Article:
Does Traveling by Trains / Buses / Ferries Have a Lower Environmental Impact than Traveling by Air?

A picture taken from the boat deck of the M/V Kennicott

Right now I am aboard the M/V Kennicott, a boat, en route to Whittier, Alaska (though, due to the lack of internet in the middle of the Inside Passage, this post is going to be published much later). One of my principles for this trip to Alaska is that I will not board any flying vehicle unless it is urgent. When people hear this, almost all of them start talking about how this type of travel is so environmentally friendly. I’ve already discussed the reasons to travel this way which don’t have anything to do with the environment. So now the question: does this form of travel have a lower environmental impact than flying in a plane?

Let’s start with the boat, since I’m on it as I type this.

When people think ‘environmental impact’ they usually mean ‘carbon footprint of fuel burned’. This is just one type of environmental impact among many, but since this is what is on people’s minds, I’ll start here. I know that boats generally require less fuel to carry the same weight over the same distance compared to land or air transportation. Based on that information, one might assume that this ferry has a lower carbon imprint than trains, buses, and airplanes. However, this ferry also offers many services/amenities that those other forms of transportation typically do not offer like: lots and lots of space to move around, a cafeteria, microwave and unlimited hot water for passenger use, showers for ALL classes of passengers of unlimited length. All of these amenities seems luxurious to someone who is accustomed to train/bus travel, but I am sure they require consuming more fuel. Oh, and this vessel also has stabilizers, which reduce fuel efficiency.

According to this chart, the M/V Kennicott has a service speed of 16.75 knots, or 19.28 miles per hour, and it consumes 354 gallons of diesel per hour. It has a capacity of 450 passengers, but when I went from Washington to Alaska, there were only about 80 passengers. It also carries vehicles and freight, but I’ll disregard that. If there are 450 passengers, then the fuel efficiency is 24.41 miles per gallon of diesel per passenger. If there are 80 passengers, then the fuel efficiency is 4.34 miles per gallon of diesel per passenger. By comparison, my dad’s old car got 40 miles per gallon of gasoline (not diesel!) when it was driving at freeway speeds and was not carrying much weight (with five people in the car, the fuel efficiency would drop a bit, but not below 35 miles/gal at freeway speeds). Obviously, taking into account that the ferry carries vehicles and freight in addition to passengers will make the fuel efficiencies look better, but I doubt a fair reckoning would make the ferry look more fuel efficient than my dad’s old car. I could argue that the ferries would run whether I was on them or not, and thus by choosing to ride the ferry I’m not meaningfully increasing fuel consumption, but the same argument could be made for airplanes which are below maximum capacity yet going to fly anyway.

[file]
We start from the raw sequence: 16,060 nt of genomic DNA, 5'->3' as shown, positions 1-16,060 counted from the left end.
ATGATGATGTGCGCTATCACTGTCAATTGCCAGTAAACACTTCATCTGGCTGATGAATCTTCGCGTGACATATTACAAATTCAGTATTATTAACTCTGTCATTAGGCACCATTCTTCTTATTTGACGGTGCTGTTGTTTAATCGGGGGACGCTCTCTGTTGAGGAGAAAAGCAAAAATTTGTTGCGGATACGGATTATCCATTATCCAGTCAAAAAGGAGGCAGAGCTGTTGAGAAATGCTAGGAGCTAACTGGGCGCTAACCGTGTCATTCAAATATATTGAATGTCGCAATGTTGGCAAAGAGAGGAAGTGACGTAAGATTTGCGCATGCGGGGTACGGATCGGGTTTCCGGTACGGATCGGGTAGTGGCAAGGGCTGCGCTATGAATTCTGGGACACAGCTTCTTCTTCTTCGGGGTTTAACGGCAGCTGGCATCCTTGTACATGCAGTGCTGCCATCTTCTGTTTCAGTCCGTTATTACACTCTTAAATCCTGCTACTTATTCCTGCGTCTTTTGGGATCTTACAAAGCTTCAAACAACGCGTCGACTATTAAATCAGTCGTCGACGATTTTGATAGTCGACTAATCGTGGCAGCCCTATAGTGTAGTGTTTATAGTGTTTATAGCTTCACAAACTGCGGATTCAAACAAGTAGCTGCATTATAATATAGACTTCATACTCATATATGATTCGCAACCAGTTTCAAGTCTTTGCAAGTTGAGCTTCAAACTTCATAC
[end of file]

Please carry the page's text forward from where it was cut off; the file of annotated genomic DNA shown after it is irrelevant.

I’ll brainstorm other environmental impacts: this ferry discharges wastewater directly into the sea; this ferry possibly disturbs wildlife; this ferry requires ports/docks which disturb the land where they are built; the construction and maintenance of this vessel must require a lot of resources; there must be a limit to how many boats can use the Inside Passage safely at the same time; there is a risk that this vessel will sink in such a way that it will cause additional environmental damage. We passed Bella Bella; I’ve heard that some kind of boat crashed there in recent years and leaked a lot of oil which caused a lot of harm to the local ecosystem (update: now that I have internet again, I found a news article about this). For that matter, this vessel will cross the very same territory where the Exxon Valdez had its infamous accident.

A picture I took of Bella Bella in the Heitsuk Nation as we passed by.

I’ve done a lot more research on the environmental impact of trains. At first, I also focused on fuel efficiency, with particular attention to carbon. I had assumed that they were much better than airplanes in this regard, but I wanted specific information to back that up. However, the more I researched, the less certain I became. That is because TRAINS ARE DIVERSE. There are many kinds of trains operating in the world, and they vary widely in fuel efficiency and carbon intensity. First of all, trains use many different fuel sources. Coal? Diesel? Biofuel? Electric – and if so, where does the electricity come from? That is just the beginning of how complex it is to figure out what the environmental impact of trains based on fuel usage alone is. And then there are other factors, such as weather (which effect the performance of train tracks), the grade, and so forth.